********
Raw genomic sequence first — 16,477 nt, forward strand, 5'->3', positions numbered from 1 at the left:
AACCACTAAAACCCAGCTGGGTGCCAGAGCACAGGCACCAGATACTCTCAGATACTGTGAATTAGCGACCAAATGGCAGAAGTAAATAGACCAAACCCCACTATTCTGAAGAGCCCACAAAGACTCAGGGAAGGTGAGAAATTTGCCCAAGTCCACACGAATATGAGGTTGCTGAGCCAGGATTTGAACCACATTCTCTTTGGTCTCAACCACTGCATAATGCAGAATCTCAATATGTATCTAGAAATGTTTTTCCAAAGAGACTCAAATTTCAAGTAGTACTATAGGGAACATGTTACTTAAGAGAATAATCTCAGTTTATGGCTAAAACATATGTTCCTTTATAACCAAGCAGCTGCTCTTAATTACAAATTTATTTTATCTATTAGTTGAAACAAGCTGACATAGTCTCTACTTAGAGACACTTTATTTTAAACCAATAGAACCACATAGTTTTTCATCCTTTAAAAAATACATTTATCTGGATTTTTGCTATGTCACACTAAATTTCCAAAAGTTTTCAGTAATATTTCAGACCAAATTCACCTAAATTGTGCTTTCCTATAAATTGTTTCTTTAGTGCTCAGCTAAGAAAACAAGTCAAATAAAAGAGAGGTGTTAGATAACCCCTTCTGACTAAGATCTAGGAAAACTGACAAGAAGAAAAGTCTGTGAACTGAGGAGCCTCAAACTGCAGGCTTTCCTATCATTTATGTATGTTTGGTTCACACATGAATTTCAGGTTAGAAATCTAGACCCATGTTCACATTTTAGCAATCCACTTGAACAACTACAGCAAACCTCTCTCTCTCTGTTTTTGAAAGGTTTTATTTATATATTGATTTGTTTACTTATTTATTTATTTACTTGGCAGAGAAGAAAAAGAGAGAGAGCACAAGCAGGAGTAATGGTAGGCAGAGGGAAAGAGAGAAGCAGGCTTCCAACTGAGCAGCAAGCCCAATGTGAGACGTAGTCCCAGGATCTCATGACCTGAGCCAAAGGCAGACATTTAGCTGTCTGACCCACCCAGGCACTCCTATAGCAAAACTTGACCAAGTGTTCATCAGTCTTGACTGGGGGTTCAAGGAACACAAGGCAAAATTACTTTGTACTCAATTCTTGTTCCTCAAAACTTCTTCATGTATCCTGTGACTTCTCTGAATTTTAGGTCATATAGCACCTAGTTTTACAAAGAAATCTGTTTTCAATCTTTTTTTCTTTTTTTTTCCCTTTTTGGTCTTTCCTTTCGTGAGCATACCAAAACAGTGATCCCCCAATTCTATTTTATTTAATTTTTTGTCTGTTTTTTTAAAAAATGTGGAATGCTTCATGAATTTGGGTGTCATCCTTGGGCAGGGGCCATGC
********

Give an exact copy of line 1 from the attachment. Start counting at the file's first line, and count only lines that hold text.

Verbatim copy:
Raw genomic sequence first — 16,477 nt, forward strand, 5'->3', positions numbered from 1 at the left: